Introduction: Rattling Tree Spirits (Princess Mononoke)
If you've ever watched the Studio Ghibli movie "Princess Mononoke", you probably remember the Tree Spirits called "kodama". They are cute in their own weird way and are a sign of a healthy forest.
I actually own a little figurine I bought in Japan which is very cute - but that's the only feature it has. So I wanted to try making a kodama that spins its head and makes a rattling noise - just like you see it in the movie.
- air dry clay
- a rock
- bottle caps (metal or plastic)
- thick plastic or a zip tie
- plastic straw
- black paint
- small paint brush or toothpick
- toothpick or sculpting tools
- hot glue
- nail scissors / something pointy
- sand paper or file
- white paint
- for glowing kodama: see step 10
Step 1: Research
I really wanted to make a kodama that moves exactly the way you see it in the movie, so I watched this video a LOT of times. xD
Step 2: The Twisty Part
Instructables is full of amazing moving projects, but I have no experience in that area, and I wanted to use cheap and accessible materials.
After a lot of thinking, I came up with a simple idea: The spinning part could be a flat strip of plastic - that way the head will always twist back to its original place.
I learned the hard way that the plastic needs to be strong - it needs to hold the weight of the head and still twist enough to make a good sound.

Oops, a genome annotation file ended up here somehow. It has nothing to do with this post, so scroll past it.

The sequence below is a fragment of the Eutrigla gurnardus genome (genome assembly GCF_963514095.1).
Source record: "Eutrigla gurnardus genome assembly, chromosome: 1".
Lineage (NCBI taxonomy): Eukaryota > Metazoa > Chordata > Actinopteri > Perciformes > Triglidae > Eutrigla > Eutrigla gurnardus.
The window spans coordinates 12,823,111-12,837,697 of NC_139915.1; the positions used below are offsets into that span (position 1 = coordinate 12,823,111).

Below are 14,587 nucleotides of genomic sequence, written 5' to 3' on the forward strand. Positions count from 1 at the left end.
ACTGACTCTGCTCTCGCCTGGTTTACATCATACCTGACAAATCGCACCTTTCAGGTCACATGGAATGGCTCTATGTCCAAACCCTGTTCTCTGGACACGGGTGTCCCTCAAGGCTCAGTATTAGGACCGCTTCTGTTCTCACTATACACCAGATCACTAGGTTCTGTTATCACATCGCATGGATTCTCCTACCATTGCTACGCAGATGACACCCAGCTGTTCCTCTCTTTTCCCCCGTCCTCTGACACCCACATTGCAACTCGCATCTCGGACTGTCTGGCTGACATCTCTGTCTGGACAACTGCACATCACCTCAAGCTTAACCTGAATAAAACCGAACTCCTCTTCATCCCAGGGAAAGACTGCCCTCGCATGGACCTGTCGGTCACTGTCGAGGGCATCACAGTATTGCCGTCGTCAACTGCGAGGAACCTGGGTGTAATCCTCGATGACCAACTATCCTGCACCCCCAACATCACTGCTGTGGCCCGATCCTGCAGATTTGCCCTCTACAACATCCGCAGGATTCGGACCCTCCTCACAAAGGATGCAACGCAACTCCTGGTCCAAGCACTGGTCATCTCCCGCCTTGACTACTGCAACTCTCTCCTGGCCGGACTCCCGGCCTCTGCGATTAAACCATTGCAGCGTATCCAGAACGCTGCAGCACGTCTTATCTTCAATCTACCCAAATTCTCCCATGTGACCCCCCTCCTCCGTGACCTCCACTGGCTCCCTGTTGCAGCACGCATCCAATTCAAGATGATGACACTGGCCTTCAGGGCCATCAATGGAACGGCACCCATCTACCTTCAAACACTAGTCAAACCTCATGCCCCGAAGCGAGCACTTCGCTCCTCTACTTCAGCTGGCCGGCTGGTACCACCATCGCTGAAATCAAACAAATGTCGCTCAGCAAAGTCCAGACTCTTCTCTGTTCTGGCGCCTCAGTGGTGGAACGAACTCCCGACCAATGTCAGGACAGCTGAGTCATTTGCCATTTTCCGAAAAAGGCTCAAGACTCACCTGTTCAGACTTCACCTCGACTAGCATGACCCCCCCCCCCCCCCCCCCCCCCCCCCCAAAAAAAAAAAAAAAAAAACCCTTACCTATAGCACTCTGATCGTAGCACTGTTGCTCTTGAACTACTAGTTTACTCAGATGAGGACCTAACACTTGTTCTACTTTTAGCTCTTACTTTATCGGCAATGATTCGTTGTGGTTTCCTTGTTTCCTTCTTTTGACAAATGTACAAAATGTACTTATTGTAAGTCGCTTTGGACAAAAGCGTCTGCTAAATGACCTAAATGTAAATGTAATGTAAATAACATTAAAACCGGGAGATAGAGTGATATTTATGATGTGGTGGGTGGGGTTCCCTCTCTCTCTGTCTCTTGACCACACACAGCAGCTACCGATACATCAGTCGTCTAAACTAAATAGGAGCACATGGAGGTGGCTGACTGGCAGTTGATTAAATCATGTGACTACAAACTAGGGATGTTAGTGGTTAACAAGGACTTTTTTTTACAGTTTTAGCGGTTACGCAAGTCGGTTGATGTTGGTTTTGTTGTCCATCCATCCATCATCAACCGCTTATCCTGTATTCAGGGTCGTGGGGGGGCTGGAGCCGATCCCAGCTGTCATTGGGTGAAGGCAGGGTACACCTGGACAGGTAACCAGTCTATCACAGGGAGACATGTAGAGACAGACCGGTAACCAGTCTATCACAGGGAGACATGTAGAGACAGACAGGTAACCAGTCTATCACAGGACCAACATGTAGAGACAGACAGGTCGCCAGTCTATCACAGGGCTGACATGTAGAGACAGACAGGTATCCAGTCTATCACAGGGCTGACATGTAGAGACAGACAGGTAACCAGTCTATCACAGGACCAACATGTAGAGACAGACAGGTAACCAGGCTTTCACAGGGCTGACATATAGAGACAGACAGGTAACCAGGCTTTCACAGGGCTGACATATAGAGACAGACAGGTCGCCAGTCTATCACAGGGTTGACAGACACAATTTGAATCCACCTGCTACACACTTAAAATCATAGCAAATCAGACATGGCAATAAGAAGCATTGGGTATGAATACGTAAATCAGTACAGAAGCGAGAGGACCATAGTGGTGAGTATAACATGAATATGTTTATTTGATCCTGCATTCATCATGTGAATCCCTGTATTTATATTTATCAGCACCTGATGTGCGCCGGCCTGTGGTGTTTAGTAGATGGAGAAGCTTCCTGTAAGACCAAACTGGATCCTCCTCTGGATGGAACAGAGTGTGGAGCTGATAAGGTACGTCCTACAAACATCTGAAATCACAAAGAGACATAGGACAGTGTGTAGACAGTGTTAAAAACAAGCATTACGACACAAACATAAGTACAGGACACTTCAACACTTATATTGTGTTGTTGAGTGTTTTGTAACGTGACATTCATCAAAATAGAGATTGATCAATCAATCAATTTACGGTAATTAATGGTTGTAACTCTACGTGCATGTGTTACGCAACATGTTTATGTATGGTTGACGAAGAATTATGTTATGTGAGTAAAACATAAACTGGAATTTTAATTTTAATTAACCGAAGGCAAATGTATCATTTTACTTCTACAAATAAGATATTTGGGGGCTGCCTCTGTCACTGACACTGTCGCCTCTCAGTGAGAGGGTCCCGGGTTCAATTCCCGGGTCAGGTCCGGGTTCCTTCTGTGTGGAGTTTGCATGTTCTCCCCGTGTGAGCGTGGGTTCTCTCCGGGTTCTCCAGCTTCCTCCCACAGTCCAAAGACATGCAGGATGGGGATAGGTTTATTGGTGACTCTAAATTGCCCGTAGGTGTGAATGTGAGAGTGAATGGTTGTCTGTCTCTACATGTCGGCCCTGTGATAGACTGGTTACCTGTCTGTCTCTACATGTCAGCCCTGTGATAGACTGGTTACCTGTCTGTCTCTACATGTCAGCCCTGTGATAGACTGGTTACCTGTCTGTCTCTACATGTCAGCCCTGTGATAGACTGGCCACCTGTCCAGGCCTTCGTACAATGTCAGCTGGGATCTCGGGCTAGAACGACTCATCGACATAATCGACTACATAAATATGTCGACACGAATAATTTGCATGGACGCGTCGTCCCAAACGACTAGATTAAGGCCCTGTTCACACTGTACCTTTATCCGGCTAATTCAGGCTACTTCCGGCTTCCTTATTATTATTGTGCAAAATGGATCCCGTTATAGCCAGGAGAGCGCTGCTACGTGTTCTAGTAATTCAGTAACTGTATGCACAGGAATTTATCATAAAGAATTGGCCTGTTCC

You can find strong and thick pieces of plastic in ice cream containers or shampoo bottles. Zip ties also work well.
I used an ice cream container here and peeled off the print to make it completely white.
Cut it into a thin strip that fits inside a straw. If you have a white or clear straw that's better, but I just used a blue one I had at home.
Step 3: The Rattle
Next, I took a metal bottle cap and pierced it with some old nail scissors. I inserted the strip of plastic and it was a tight fit - which is good, because otherwise you might have to use hot glue to hold it in place.
I then added some beads for the sound and another bottle cap on top. You can experiment with the beads - I liked the sound of two big plastic beads and a smaller one.
Make sure that all of the metal is covered with tape (especially where the slit is), otherwise it will rust in contact with wet clay later on.
Step 4: More Options
Instead of the metal cap you can use a plastic bottle cap. It is a bit harder to shape into a round head, so it will turn out bigger. Since we want to use as little clay as possible, I recommend that you first make the head shape with aluminium foil or cling film. Then you can cover that with as little clay as possible.
Instead of the plastic strip you can use a zip tie.
To cover the bottle cap I just used a piece of cardboard and taped it shut.
Step 5: Finished Rattle Mechanisms (Two Options)
The rattle mechanisms sound pretty good, but adding clay to them will unfortunately muffle the sound a little bit.
Step 6: Shaping the Head
Now we can sculpt the head with air dry clay! I'm using the brand "DAS". If you want to make a 2 ingredient clay yourself, I have a recipe in this Instructable: https://www.instructables.com/Dragon-Egg-Christmas-Ornaments/